Deferment, Forbearance and Consolidation of Student Loan Debts
Higher education is expensive. After leaving school, many former students find it hard to meet their monthly student loan payments and it is easy to fall behind. A lot of former students do not know that there are alternatives out there that will help to either reduce or stop student loan payments before they fall behind. This article will address some of these solutions.
A Student Loan Deferment allows a borrower to postpone making payments for a certain period of time. In a deferment, it makes a difference whether a student loan is subsidized or unsubsidized. A subsidized loan is a student loan in which the Government paid the interest while the student was in school. With an unsubsidized loan, the interest is either paid by the borrower as it is accrued from the day it is dispersed or added to the balance of the loan.
During a deferment, the Department of Education pays the interest on the subsidized portion of the student loan that is deferred. Interest earned on an unsubsidized loan will be added to the balance on the loan. Borrowers will have the option of paying the unsubsidized interest as it accumulates. Deferments are granted for specified periods of time. There are many types of Deferments such as: Medical Deferment, In School Deferment, Unemployment Deferment, Temporary Disability Deferment, Military Deferment, and Pregnancy or Newborn Child Deferment, just to name a few. As long as you qualify, you can get any deferment except the "In School Deferment," for a lifetime maximum of three years. This means a borrower can get one three-year deferment or multiple shorter deferments as long as they do not exceed the lifetime maximum for that deferment. The "In School Deferment" is different because there is no lifetime maximum. You can get an "In School Deferment" as long as you are enrolled at least half-time in an accredited program.
A borrower who is unable to make his or her payments and does not qualify for a deferment may qualify for a forbearance. A forbearance, like a deferment, is a postponement of payment. However, unlike a deferment, all interest, regardless of whether a loan is subsidized, will be added to the balance of the loan during the months payment does not have to be made. A Forbearance is granted in yearly increments. Unlike the deferment, a forbearance does not have a three-year limit. A forbearance can be granted year after year as long as the borrower meets all other forbearance requirements.
Hardship can be a reason to get either a deferment or a forbearance. There are a lot of reasons a borrower might qualify for a hardship forbearance. This forbearance is called the General Forbearance. To qualify for this forbearance a borrower must simply be willing, but unable to make their payments. This is a potentially good tool for low-income borrowers to look into. A Hardship Deferment is similar to the General Forbearance. However, with a deferment a borrower must remember that there is the three year lifetime maximum. At the end of this article there is a telephone number and web address where information on loan deferment and forbearance, as well as other student loan information, can be found.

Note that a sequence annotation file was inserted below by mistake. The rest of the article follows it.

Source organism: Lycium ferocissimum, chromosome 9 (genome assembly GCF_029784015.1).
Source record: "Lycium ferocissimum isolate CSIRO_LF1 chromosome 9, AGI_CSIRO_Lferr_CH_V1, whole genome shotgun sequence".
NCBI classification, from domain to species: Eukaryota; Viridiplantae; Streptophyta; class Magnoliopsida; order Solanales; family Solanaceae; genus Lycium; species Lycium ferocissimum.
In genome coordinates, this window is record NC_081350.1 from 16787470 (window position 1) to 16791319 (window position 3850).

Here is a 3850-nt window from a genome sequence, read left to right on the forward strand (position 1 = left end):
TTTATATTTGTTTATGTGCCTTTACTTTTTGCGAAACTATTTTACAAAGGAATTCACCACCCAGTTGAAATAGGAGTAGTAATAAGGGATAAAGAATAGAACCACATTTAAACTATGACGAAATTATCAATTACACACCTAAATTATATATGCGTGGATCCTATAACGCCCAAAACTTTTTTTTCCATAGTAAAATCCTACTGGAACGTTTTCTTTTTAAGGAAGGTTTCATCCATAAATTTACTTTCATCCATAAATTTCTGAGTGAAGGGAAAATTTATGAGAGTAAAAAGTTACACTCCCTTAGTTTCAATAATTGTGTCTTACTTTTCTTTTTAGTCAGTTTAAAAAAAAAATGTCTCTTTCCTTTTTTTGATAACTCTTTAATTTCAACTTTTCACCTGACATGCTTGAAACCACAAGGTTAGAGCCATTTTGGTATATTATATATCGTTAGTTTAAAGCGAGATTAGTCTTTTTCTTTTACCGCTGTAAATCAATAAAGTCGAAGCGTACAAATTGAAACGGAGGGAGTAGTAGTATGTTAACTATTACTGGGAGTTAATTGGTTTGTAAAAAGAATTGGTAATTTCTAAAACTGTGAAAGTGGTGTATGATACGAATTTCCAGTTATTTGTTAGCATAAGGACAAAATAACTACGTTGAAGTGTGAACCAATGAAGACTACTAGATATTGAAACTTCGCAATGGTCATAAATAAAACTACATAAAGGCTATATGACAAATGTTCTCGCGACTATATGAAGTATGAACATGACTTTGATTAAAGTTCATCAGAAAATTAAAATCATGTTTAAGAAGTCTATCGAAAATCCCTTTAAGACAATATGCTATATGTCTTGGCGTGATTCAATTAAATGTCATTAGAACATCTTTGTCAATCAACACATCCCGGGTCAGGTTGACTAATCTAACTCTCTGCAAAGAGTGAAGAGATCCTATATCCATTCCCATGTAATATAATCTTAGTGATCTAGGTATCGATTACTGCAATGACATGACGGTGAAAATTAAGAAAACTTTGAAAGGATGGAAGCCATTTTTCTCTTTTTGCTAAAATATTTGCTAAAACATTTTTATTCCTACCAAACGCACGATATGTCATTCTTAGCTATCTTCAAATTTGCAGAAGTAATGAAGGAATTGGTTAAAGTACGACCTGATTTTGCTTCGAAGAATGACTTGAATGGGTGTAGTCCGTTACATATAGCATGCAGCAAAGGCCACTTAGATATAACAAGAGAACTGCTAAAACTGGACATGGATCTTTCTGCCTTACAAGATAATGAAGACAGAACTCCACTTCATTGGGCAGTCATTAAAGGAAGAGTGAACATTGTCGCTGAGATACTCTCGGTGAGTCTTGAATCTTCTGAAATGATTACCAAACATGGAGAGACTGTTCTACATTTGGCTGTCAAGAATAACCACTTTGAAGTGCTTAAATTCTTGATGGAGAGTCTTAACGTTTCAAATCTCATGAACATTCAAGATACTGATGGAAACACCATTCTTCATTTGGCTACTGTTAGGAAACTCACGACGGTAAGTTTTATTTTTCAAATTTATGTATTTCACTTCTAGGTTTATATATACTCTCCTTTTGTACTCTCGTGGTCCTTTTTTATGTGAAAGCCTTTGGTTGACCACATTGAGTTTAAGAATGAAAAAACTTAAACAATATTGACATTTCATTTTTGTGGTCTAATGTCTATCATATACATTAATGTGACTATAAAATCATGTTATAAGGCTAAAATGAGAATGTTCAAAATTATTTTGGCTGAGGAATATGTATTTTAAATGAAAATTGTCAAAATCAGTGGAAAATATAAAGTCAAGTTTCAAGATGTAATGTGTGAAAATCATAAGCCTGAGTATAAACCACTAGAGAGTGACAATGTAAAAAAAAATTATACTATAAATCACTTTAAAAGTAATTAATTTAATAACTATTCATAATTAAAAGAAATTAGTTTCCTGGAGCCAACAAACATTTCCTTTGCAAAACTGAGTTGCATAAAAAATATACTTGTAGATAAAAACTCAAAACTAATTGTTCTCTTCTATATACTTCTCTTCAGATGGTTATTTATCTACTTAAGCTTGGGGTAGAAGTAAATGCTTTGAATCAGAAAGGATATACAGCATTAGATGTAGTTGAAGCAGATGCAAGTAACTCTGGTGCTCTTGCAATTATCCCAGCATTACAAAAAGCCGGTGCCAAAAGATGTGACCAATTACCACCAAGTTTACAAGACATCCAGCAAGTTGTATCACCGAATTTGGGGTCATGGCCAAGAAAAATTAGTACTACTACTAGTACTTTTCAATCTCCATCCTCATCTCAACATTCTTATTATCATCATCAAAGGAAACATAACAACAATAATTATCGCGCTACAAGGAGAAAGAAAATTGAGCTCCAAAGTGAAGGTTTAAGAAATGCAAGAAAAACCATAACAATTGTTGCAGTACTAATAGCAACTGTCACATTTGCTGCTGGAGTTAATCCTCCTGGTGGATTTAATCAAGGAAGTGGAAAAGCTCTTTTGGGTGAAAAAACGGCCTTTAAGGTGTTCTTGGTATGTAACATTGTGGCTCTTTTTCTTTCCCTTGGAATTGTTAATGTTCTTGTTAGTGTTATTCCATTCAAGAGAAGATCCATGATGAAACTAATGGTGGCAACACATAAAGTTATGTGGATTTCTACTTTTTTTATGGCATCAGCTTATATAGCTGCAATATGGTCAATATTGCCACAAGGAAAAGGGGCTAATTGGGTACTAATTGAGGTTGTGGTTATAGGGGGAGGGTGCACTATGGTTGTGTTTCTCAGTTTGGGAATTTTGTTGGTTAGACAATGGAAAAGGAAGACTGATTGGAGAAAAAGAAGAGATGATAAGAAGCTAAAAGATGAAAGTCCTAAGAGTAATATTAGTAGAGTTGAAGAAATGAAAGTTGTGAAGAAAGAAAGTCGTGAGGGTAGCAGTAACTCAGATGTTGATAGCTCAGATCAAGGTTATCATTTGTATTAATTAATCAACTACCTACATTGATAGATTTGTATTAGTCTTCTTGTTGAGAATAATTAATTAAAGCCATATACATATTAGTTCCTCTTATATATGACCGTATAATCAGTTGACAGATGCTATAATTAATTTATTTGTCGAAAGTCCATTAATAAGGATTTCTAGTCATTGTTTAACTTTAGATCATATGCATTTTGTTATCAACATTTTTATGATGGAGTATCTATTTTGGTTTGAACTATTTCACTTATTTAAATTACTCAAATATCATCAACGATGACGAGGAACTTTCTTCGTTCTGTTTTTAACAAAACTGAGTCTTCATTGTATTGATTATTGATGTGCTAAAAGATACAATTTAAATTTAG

In order to qualify for a deferment or forbearance student loans must not be in default. Default is the term used when student loan payments are more than 270 days late. A defaulted loan is not eligible for a deferment or forbearance of any kind. The only payment relief available to a defaulted borrower with two or more loans is a loan consolidation.
In a loan consolidation through Direct Loan Services, the United States Department of Education will pay off both the lenders of your Stafford and Perkins loans and create one new loan. The amount you owe will remain the same, but you will now only owe one payment each month to Direct Loan Services. In a consolidation, it does not matter that your loan is in default. The object is to reduce the monthly payment. If your payment is reduced there is a higher probability that you will be able to pay.
When a defaulted loan is consolidated, the defaulted loan is paid off. After consolidation the borrower has a completely new loan. Because only loans not in default are eligible for deferment or forbearance, an otherwise ineligible borrower may now be eligible for a deferment or forbearance.
If you choose to consolidate the loans, you will have new payment options. There are four basic types of loan repayment plans: Standard, Extended, Graduated, and Income Contingent. These payment options may allow you to reduce your current loan payments. That would make them more manageable. With a few exceptions, consolidated loan borrowers are free to move from one repayment plan to another as their needs change.
Forms for a loan consolidation can be obtained by calling Direct Loan Services at 1-800-557-7392, or by going on line. Their web address is: www.loanconsolidation.ed.gov
Deferment and forbearance information and applications can be obtained by calling Direct Loan Services at 1-800-848-0970, or by going on line as well. The web address for the servicing center is: www.dlservicers.ed.gov